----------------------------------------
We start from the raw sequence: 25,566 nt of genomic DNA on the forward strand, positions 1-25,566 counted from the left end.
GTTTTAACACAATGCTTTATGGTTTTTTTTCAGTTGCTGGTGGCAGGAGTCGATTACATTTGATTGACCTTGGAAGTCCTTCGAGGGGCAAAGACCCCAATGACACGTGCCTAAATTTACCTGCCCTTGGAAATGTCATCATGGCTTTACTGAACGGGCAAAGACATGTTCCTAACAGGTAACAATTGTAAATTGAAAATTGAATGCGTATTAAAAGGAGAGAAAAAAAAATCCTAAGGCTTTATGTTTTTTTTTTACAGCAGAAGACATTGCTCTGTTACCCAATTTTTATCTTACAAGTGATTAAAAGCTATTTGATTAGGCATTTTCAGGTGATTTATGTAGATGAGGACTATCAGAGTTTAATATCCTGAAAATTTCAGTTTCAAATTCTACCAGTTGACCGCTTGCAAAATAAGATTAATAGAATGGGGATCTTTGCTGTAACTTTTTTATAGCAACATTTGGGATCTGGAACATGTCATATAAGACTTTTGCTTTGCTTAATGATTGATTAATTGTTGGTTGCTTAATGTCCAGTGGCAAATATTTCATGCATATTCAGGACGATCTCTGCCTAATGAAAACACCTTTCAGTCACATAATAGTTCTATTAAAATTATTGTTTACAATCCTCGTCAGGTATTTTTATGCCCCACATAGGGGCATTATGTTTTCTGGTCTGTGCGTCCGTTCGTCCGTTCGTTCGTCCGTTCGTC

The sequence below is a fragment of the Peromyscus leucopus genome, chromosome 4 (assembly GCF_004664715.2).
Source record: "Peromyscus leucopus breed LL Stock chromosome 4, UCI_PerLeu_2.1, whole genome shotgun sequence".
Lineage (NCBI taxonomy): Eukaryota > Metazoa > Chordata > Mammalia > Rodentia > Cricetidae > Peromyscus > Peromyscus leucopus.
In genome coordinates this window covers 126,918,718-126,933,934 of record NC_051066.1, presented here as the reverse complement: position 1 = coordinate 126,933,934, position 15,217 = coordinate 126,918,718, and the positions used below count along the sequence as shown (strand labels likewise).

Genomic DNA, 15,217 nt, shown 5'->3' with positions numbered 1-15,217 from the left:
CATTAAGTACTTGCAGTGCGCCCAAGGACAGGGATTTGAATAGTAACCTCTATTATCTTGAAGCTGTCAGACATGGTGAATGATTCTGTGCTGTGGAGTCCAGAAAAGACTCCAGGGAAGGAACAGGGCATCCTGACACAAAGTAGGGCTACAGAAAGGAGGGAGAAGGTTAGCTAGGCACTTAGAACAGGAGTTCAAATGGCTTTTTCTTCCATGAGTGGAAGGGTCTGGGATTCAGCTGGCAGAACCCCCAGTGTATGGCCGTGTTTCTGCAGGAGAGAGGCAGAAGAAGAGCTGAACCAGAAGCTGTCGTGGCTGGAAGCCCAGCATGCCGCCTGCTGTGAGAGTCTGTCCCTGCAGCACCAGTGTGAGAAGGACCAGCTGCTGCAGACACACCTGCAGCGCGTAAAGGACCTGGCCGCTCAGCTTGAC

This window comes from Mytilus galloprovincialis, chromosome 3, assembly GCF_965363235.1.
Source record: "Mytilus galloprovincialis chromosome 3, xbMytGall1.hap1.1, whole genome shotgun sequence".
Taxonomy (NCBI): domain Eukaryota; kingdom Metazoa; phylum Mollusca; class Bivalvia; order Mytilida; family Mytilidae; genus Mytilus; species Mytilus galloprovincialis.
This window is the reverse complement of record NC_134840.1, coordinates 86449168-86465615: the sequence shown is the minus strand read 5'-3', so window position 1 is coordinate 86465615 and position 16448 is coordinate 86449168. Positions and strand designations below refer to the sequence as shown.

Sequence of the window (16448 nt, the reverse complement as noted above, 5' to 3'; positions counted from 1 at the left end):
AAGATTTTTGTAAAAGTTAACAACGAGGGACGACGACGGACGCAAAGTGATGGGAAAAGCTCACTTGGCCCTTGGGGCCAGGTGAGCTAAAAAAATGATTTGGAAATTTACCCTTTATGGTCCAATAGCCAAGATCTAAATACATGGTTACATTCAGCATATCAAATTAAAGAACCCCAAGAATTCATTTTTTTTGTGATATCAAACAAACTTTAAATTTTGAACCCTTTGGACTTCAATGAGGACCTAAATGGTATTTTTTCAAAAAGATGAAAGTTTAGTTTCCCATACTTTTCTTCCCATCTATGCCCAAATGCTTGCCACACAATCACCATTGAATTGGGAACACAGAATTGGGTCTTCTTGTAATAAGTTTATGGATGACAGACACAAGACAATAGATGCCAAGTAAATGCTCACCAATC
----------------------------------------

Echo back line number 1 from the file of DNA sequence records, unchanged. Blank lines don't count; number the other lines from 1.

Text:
We start from the raw sequence: 25,566 nt of genomic DNA on the forward strand, positions 1-25,566 counted from the left end.